Innocence isn’t something we talk about much, but I think about it a great deal, having had people tell me it’s something to shed, like milk teeth. It can also engender vulnerability and the potential to be exploited.
Recently I’ve noticed a growing number of adverts highlighting the need and even the right of children not to be terrified by things they might stumble upon online. But both childhood and adulthood have always had their share of shocks and jolts that can trample innocence. A challenge of growing up, and living, is to ease yourself out of naivety so as to understand the world, without being stripped of innocence or obliged to build a carapace to survive.
Having been exposed for a while to harassment, one aspect I found most surprising was that the perpetrator put the onus onto me. In other words, the person being harassed simply had to acquire ‘some Teflon coating’, while it was never considered incumbent upon the harasser to restrain themselves (let alone get some therapy).
On another occasion, a university professor stated that one should be able ‘to defend oneself against anyone, no matter how hostile’. It was only my bewilderment at such an unthinking statement that stopped me asking if she felt that was legitimate advice to give to a Mr. Rabinowitz on his way to the gas chamber, or a Dr Sakharov on his way to the gulag.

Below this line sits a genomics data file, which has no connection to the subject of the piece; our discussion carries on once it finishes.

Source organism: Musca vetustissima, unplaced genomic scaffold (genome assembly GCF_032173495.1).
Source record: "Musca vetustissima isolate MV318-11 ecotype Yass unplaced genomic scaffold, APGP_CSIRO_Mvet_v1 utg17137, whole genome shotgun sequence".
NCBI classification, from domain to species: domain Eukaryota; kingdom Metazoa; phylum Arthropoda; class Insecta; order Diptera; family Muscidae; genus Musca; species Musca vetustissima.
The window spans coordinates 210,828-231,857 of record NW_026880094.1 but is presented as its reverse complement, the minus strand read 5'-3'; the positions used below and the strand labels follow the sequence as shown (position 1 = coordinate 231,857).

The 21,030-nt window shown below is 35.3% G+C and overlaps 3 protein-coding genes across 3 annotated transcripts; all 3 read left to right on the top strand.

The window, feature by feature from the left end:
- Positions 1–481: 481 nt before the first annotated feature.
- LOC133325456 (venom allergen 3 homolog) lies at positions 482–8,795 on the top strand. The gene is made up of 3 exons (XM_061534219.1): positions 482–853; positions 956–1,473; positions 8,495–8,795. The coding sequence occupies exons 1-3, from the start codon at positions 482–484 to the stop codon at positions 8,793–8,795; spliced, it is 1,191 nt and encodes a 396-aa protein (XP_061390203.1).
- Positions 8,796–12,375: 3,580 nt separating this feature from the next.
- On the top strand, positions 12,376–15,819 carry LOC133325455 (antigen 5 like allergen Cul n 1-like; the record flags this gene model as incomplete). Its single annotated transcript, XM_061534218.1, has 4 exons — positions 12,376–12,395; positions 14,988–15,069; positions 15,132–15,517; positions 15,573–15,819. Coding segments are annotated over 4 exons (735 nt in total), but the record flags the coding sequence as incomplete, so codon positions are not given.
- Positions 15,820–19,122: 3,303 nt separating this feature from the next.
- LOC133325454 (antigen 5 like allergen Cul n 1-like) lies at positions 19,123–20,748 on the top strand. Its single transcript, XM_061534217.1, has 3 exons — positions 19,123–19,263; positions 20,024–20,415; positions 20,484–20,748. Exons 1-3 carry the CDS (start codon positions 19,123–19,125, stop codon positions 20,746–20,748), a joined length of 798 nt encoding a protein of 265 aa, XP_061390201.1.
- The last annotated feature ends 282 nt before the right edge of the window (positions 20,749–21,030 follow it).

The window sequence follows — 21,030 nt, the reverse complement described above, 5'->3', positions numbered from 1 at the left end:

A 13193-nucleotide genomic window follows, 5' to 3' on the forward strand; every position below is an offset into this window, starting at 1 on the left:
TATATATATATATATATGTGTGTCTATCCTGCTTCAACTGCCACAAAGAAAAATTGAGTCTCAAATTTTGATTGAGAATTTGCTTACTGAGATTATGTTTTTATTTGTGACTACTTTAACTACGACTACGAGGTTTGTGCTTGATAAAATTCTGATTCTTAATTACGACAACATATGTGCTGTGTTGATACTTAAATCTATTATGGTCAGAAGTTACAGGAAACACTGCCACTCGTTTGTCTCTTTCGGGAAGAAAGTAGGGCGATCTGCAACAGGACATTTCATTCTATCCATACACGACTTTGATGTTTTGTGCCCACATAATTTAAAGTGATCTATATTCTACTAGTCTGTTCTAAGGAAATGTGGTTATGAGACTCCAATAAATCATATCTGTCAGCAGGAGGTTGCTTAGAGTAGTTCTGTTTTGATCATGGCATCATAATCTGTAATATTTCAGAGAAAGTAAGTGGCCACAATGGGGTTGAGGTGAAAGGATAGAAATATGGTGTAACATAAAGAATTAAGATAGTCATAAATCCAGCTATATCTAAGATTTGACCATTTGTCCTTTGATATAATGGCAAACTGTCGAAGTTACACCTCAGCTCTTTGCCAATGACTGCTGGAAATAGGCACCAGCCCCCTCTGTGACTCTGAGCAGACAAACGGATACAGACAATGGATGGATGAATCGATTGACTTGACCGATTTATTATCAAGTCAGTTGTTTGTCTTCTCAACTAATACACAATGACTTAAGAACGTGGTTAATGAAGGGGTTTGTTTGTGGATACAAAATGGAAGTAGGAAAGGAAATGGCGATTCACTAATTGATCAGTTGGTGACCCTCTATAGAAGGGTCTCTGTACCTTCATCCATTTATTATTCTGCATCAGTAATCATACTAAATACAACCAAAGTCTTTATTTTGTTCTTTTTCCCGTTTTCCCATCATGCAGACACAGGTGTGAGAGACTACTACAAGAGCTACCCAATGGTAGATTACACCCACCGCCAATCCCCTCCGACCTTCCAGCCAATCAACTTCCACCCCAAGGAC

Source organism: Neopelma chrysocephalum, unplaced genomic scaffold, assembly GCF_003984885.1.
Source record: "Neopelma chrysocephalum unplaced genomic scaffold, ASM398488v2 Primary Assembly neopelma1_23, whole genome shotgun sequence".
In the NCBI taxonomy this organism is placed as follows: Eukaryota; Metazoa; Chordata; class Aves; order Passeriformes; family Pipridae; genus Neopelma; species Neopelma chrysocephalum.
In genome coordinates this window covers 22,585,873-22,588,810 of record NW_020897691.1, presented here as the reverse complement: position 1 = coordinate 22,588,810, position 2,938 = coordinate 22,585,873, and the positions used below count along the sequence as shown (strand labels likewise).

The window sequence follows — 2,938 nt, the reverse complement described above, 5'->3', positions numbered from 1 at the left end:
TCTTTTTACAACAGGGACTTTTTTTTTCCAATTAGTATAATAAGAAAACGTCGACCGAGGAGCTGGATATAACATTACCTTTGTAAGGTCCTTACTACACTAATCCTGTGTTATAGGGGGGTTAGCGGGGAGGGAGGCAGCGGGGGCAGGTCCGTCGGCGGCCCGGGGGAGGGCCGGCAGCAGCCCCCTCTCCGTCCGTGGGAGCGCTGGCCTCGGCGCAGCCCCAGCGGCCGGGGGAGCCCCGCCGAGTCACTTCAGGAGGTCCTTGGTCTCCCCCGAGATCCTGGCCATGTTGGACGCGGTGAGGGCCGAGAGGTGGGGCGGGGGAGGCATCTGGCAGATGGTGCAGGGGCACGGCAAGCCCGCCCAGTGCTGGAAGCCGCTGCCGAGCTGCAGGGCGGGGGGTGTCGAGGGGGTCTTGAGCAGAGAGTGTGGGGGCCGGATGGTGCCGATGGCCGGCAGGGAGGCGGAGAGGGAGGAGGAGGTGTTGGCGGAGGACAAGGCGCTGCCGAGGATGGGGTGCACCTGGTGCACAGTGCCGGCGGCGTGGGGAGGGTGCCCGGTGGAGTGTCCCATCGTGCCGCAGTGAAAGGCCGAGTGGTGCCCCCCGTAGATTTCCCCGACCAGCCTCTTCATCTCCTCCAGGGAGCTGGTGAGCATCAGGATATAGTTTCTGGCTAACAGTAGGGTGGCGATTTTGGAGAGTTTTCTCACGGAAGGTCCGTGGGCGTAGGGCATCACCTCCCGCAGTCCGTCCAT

When I grew up, I was often dumbfounded by the clichés trotted out about innocence, as if it were an embarrassment to be got rid of, or at least not admitted to, like virginity. In contrast, the word ‘vice’ was used as a catch-all label for being cool, grown-up, sophisticated, even if it manifested itself only in getting so drunk that you threw up. This often went hand in hand with boasting about being cynical, another signal of lost innocence.
Some of the most impressive people I’ve known are those who managed to retain their innocence – which is not the same as naivety – even when being fully exposed to the tougher or more distressing aspects of life, directly or indirectly.
‘The world had still contained small corners of innocence, like air pockets in a ship that was going down.’
For another take on innocence, see Yeats’ evocation of ‘radical innocence’, and Dante’s simple passing mention.
Source: Rose Tremain, The Road Home (London: Chatto & Windus, 2007), p. 31
Photo credits: Leo Rivas at unsplash.com and Pixel2013 at pixabay.com